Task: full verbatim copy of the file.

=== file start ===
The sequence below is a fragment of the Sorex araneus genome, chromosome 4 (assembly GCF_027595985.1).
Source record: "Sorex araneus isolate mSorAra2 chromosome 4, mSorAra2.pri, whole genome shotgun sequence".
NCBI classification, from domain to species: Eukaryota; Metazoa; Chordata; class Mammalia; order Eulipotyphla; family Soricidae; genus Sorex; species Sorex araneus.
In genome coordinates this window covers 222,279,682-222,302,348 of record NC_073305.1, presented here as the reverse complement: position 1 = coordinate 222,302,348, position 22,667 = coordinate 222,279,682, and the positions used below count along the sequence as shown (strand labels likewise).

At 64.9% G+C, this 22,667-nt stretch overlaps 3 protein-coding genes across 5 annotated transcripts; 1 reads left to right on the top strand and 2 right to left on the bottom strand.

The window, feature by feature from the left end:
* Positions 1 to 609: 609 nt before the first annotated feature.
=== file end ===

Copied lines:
The sequence below is a fragment of the Sorex araneus genome, chromosome 4 (assembly GCF_027595985.1).
Source record: "Sorex araneus isolate mSorAra2 chromosome 4, mSorAra2.pri, whole genome shotgun sequence".
NCBI classification, from domain to species: Eukaryota; Metazoa; Chordata; class Mammalia; order Eulipotyphla; family Soricidae; genus Sorex; species Sorex araneus.
In genome coordinates this window covers 222,279,682-222,302,348 of record NC_073305.1, presented here as the reverse complement: position 1 = coordinate 222,302,348, position 22,667 = coordinate 222,279,682, and the positions used below count along the sequence as shown (strand labels likewise).

At 64.9% G+C, this 22,667-nt stretch overlaps 3 protein-coding genes across 5 annotated transcripts; 1 reads left to right on the top strand and 2 right to left on the bottom strand.

The window, feature by feature from the left end:
* Positions 1 to 609: 609 nt before the first annotated feature.